¶8 At the conclusion of the state's case-in-chief, Defendant moved for judgments of acquittal. The court denied the motion. For his defense, Defendant testified that he had sworn at the officers and asked them to leave him alone. He also admitted having told the officers that he had an assault rifle, a hand grenade, and a bomb, but claimed that these statements were clearly sarcastic and the officers did not take them seriously. Defendant further admitted having flicked his tongue out while turning his head toward Officer Minton, but claimed that this was merely a gesture of anger and that he neither intended nor threatened to lick anyone. According to Defendant, the officers responded to the tongue gesture by immediately pushing his head into the patrol vehicle.

¶9 After hearing closing arguments, the court found Defendant guilty of threatening or intimidating and attempted aggravated assault. At sentencing, the court found that Defendant's crimes constituted a violation of his probation. The court sentenced Defendant to time served for the threatening or intimidating offense, and to a presumptive prison term of one year for the attempted aggravated assault offense, with credit for 192 days of presentence incarceration. The court ordered that Defendant's probation would be reinstated upon his release from prison.

¶10 Defendant timely filed notices of appeal from his convictions and sentences, and from the orders finding him in violation of his probation and reinstating probation. On Defendant's motion, we consolidated his appeals. We have jurisdiction under A.R.S. §§ 12-120.21(A)(1), 13-4031, and 13-4033(A)(1).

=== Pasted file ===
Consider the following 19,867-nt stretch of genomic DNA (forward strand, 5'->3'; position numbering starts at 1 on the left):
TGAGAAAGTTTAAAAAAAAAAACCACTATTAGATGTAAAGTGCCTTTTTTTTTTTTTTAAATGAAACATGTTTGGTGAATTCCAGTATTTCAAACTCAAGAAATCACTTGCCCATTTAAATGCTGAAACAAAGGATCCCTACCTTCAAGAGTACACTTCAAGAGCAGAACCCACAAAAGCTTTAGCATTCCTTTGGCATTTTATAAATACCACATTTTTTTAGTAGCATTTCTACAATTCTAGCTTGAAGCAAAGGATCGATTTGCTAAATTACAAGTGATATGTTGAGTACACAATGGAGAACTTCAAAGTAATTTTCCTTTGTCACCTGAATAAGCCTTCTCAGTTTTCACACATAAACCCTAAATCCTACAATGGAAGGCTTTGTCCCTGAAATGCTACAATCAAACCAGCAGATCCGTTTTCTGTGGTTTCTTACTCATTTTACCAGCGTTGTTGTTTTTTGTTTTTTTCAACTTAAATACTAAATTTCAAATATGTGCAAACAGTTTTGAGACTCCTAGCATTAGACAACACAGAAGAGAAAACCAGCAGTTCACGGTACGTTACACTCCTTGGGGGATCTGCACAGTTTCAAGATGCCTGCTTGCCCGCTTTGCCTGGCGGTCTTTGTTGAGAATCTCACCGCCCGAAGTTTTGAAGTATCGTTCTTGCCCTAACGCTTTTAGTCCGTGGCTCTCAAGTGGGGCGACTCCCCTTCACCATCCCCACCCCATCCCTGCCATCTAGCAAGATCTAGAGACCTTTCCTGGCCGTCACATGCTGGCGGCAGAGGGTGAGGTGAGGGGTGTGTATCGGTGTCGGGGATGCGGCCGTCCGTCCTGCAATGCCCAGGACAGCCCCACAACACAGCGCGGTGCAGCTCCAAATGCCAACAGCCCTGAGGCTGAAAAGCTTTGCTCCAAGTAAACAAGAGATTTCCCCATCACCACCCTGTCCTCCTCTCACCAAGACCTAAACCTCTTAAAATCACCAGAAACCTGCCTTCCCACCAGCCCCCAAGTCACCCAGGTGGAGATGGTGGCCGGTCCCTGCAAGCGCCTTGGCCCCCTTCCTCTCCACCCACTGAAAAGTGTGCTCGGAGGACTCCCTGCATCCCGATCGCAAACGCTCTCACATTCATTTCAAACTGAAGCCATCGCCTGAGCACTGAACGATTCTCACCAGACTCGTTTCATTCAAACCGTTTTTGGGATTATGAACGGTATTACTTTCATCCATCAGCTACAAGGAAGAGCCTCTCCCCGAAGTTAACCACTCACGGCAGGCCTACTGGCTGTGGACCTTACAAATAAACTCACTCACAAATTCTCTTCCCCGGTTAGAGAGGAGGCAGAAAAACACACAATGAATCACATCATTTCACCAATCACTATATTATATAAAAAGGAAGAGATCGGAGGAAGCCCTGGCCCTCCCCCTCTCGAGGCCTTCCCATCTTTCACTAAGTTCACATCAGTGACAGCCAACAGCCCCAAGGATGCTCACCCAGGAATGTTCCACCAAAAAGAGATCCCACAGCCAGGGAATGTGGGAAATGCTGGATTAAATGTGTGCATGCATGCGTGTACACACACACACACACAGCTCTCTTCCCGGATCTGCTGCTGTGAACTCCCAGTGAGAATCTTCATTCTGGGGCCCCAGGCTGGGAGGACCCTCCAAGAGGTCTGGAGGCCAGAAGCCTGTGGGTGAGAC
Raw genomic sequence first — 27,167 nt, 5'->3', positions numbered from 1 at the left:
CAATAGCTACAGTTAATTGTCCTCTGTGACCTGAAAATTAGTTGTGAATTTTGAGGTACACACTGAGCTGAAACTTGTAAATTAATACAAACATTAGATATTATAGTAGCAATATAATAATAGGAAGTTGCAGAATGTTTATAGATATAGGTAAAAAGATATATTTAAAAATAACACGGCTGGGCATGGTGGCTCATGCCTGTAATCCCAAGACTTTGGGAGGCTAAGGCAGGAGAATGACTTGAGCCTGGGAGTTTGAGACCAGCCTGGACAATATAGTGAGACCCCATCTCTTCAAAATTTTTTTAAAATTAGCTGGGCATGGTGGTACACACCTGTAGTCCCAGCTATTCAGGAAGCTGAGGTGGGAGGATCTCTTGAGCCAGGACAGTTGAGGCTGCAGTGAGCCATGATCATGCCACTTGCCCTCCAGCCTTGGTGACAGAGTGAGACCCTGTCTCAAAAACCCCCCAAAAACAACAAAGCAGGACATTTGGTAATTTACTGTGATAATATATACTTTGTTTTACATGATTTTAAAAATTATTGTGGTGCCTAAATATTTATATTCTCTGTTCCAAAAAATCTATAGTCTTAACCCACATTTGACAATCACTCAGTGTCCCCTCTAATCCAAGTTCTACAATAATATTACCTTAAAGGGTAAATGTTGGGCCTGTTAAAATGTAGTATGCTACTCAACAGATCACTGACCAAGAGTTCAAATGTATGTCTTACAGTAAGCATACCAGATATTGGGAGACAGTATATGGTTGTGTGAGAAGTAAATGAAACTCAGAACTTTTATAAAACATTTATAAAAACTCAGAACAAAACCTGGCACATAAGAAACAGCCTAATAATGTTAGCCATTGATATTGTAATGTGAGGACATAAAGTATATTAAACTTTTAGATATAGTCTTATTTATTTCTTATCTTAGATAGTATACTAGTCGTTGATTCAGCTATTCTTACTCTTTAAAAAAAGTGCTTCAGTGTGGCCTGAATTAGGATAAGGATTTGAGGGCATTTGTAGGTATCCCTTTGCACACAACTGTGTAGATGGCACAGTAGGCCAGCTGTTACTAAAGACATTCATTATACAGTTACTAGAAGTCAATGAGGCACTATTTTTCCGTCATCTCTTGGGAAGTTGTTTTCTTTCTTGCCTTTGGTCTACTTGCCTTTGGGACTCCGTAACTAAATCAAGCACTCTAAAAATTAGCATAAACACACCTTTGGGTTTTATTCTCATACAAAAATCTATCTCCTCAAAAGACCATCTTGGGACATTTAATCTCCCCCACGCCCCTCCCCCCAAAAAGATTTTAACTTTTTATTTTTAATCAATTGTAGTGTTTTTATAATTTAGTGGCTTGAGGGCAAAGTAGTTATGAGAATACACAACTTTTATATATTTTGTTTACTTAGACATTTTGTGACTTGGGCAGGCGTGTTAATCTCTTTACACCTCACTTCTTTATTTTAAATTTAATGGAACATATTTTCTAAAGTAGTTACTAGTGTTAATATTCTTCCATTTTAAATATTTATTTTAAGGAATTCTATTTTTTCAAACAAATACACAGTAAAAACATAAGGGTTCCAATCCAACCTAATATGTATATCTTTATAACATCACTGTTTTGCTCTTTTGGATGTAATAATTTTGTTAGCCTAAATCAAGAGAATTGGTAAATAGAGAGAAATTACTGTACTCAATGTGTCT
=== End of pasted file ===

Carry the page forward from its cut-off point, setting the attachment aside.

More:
¶11 The record reveals no fundamental error. Consistent with Ariz. R. Crim. P. 18.1(b), Defendant executed a written waiver of his right to a jury trial, and the court confirmed by a colloquy with him that his waiver was knowing, voluntary, and intelligent. Further, Defendant was present and represented by counsel at all critical stages.

¶12 The evidence that the state presented at trial was properly admissible and was sufficient to support Defendant's convictions. A person commits the crime of threatening or intimidating when he threatens or intimidates, by word or conduct, to cause physical injury to another. A.R.S. § 13-1202(A)(1). When a person knows or has reason to know that the victim is a peace officer, he commits the crime of attempted aggravated assault when he intentionally takes any action that is a step in a course of conduct planned to culminate in the knowing touching of the victim with the intent to injure, insult, or provoke. A.R.S. §§ 13-1001(A)(2), 13-1203(A)(3), 13-1204(A)(8)(a). Here, the state presented evidence that Defendant told the officers he had a bomb and was going to blow them up, and then attempted to lick a uniformed police officer on the face.

¶13 Because Defendant was found guilty of the charged offenses, the court was not required to hold a hearing to determine whether he violated his probation. Ariz. R. Crim. P. 27.8(e). At the combined sentencing and probation disposition hearing, the court considered a presentence report, gave Defendant the opportunity to speak, and stated on the record the evidence and materials it considered and the factors it found in imposing sentence and reinstating Defendant's probation. The court imposed legal sentences, acted within its discretion to continue Defendant's probation upon his release from prison, and correctly calculated Defendant's presentence incarceration credit. See A.R.S. §§ 13-703(H), 13-707(A)(1); Ariz. R. Crim. P. 27.8(c)(2).


¶14 We have reviewed the record for fundamental error and find none. See Leon, 104 Ariz. at 300, 451 P.2d at 881. Accordingly, we affirm Defendant's convictions and sentences, and we affirm the court's order reinstating his probation.

¶15 Defense counsel's obligations pertaining to this appeal have come to an end. See State v. Shattuck, 140 Ariz. 582, 584-85, 684 P.2d 154, 156-57 (1984). Unless, upon review, counsel discovers an issue appropriate for petition for review to the Arizona Supreme Court, counsel must only inform Defendant of the status of this appeal and Defendant's future options. Id. Defendant has thirty days from the date of this decision to file a petition for review in propria persona. See Ariz. R. Crim. P. 31.19(a). Upon the court's own motion, Defendant has thirty days from the date of this decision in which to file a motion for reconsideration.